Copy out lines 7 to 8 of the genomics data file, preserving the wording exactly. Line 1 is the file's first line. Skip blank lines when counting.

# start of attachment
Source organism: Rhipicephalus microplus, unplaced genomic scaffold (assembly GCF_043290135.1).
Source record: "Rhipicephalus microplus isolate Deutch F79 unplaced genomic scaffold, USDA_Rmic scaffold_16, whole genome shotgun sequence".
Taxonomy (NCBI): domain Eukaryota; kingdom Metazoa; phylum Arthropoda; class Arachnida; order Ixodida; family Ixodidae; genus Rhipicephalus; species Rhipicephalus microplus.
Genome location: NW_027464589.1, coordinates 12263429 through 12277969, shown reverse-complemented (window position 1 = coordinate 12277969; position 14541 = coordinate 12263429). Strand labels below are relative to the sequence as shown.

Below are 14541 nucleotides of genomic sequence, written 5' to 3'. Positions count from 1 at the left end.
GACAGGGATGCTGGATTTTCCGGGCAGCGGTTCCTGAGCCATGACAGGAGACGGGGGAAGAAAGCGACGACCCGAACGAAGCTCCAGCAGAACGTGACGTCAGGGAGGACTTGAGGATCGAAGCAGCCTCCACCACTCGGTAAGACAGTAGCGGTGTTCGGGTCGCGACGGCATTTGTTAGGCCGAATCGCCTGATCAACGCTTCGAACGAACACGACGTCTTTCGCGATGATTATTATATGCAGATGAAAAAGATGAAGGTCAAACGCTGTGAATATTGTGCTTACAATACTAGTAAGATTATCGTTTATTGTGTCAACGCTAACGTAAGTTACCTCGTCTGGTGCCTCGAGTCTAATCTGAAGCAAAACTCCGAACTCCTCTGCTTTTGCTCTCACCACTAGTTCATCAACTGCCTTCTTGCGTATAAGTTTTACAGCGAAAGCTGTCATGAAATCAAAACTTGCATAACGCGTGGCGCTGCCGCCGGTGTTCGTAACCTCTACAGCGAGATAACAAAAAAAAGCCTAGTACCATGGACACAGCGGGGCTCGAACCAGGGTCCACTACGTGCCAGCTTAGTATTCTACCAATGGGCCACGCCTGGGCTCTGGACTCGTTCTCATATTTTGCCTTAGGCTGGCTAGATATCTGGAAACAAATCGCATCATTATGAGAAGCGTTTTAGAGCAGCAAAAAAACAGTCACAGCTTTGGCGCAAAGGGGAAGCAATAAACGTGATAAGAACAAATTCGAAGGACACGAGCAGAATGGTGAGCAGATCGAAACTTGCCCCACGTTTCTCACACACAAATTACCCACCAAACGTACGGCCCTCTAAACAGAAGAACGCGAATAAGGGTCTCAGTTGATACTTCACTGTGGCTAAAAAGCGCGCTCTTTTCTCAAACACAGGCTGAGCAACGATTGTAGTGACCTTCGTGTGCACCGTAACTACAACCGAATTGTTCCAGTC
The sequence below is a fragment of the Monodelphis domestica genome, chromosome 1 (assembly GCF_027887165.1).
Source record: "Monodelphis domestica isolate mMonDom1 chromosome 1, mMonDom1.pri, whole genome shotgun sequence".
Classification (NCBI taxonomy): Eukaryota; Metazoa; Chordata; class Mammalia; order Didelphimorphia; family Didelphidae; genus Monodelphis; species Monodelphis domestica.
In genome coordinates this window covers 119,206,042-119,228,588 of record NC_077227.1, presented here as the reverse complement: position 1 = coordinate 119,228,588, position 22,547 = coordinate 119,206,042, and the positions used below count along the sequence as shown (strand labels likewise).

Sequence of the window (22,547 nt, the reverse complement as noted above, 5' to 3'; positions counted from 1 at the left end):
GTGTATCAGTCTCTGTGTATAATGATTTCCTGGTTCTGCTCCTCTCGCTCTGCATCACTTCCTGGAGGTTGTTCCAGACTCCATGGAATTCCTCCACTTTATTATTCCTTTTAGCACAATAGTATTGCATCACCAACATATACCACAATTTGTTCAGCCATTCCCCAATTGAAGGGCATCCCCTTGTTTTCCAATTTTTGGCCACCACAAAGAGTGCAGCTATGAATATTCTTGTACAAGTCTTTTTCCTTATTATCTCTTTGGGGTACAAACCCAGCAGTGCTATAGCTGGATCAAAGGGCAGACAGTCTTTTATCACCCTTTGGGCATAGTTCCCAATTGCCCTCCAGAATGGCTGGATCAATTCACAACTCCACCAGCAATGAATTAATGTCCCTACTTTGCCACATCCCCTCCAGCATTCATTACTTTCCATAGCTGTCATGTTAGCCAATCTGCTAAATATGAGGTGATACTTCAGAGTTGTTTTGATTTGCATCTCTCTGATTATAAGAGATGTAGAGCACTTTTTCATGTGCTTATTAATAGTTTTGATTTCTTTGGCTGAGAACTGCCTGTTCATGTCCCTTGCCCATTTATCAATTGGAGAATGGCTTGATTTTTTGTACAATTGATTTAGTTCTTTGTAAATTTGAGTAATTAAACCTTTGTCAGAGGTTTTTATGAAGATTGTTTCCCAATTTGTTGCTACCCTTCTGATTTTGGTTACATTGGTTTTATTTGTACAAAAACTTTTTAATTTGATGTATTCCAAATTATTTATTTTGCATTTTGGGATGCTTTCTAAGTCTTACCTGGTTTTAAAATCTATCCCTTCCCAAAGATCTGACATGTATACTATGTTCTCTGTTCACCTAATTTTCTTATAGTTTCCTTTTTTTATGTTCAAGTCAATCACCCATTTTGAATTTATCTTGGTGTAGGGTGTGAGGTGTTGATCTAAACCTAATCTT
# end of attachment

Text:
The sequence below is a fragment of the Monodelphis domestica genome, chromosome 1 (assembly GCF_027887165.1).
Source record: "Monodelphis domestica isolate mMonDom1 chromosome 1, mMonDom1.pri, whole genome shotgun sequence".